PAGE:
The court, in granting the motion, quoted from Santa Clara Pueblo v. Martinez (1978) 436 U.S. 49, 98 S.Ct. 1670, 56 L.Ed.2d 106 (Santa Clara Pueblo ) that “[n]othing on the face of Title 1 of the ICRA purports to subject tribes to the jurisdiction of the federal courts in civil actions for injunctive or declaratory relief.”  (436 U.S. at p. 59, 98 S.Ct. 1670.)   The trial court explained, “While the petitioners argue that this case dealt only with the federal court's jurisdiction, there is nothing in the reasoning of Santa Clara Pueblo that would limit its application only to federal courts.   In addition, to find an exception for state  courts would be inconsistent with the rationale of the decision.   Further, the reasoning of the Santa Clara Pueblo case makes clear that there is no private right of action created by the ICRA. The petitioners cannot establish jurisdiction pursuant to this section whether the suit is considered against the tribe or individual members.”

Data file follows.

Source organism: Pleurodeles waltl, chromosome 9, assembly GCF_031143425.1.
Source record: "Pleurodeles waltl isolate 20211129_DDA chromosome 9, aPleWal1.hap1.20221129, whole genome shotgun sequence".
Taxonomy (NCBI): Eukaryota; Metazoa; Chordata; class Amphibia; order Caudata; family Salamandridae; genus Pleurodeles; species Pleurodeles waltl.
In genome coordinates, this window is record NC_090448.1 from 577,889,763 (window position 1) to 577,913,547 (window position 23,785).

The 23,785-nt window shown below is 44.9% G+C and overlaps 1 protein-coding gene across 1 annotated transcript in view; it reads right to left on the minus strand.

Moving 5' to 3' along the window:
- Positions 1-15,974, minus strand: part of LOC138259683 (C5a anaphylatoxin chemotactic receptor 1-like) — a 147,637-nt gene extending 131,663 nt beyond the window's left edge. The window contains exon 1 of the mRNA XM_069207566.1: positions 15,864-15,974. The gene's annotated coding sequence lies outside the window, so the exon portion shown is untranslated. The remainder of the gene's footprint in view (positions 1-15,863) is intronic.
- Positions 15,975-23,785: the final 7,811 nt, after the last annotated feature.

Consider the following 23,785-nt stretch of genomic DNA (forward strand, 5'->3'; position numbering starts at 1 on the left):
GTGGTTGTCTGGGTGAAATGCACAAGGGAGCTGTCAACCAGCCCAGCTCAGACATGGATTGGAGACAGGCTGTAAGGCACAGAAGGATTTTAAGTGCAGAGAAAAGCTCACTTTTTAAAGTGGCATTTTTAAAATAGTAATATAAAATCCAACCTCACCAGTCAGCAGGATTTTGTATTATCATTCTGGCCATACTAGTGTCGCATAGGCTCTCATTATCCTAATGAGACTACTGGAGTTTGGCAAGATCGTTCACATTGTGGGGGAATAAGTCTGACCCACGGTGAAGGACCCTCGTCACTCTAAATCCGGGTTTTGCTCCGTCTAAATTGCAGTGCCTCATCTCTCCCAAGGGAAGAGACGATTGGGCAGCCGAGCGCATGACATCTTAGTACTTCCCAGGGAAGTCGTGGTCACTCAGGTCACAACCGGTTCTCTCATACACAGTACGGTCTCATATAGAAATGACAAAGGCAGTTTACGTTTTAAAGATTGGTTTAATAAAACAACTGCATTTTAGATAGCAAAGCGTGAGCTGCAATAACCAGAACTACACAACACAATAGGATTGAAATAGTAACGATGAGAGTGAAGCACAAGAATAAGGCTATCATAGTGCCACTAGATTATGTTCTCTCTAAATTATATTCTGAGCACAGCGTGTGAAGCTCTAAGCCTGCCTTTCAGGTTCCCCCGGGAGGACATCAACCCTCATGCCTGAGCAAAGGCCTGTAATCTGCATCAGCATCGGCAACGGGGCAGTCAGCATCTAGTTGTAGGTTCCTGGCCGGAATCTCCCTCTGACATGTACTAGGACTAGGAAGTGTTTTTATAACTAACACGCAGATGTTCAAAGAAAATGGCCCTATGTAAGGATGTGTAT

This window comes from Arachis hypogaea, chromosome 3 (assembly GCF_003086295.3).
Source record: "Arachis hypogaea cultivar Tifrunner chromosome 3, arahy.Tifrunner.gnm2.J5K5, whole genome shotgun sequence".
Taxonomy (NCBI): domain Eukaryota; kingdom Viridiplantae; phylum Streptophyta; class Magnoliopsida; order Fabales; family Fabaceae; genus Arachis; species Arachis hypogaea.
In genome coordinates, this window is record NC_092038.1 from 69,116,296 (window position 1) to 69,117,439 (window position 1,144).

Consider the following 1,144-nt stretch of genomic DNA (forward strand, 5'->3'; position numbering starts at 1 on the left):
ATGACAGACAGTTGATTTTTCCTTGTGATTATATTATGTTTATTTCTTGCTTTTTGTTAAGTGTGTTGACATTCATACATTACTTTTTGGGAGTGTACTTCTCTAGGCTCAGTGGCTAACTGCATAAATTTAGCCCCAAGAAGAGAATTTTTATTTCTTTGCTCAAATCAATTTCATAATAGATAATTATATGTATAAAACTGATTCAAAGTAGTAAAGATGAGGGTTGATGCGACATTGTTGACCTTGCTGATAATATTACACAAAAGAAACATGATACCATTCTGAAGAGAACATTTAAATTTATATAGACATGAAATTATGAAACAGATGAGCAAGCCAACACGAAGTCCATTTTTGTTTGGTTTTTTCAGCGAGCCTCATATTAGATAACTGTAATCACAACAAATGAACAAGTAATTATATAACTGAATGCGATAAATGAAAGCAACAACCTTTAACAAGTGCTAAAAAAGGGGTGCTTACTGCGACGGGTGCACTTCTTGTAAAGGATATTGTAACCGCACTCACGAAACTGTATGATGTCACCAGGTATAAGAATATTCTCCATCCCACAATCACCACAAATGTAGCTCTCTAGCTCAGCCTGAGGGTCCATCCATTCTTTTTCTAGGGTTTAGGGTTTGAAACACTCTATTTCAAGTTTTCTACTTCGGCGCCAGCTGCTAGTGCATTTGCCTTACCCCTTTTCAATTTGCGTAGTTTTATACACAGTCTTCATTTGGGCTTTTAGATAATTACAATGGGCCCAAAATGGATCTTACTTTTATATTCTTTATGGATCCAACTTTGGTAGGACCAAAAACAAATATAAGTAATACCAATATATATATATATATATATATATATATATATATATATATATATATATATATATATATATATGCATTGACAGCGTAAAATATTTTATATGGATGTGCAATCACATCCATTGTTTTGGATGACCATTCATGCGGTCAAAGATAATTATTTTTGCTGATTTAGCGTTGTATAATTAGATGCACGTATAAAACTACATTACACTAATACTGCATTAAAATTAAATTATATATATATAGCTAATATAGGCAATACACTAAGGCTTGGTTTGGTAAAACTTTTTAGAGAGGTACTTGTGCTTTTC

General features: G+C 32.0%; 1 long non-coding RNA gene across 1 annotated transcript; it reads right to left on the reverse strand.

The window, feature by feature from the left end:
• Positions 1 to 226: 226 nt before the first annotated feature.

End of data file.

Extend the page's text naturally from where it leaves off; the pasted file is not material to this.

The court also found no jurisdiction by virtue of Public Law 280 (Pub. L. No. 83-280; 28 U.S.C. § 1360), concluding Bryan v. Itasca County (1976) 426 U.S. 373, 96 S.Ct. 2102, 48 L.Ed.2d 710 (Bryan ) makes clear that the purpose of Public Law 280 was not to resolve disputes that affect the tribe and its ability to govern itself.   The court ruled:  “This is consistent with the rule of law that a petitioner cannot avoid the application of sovereign immunity of the tribe, by suing individual members where the real effect of the suit is on the tribe.”

Following entry of judgment of dismissal, Ackerman filed a timely notice of appeal.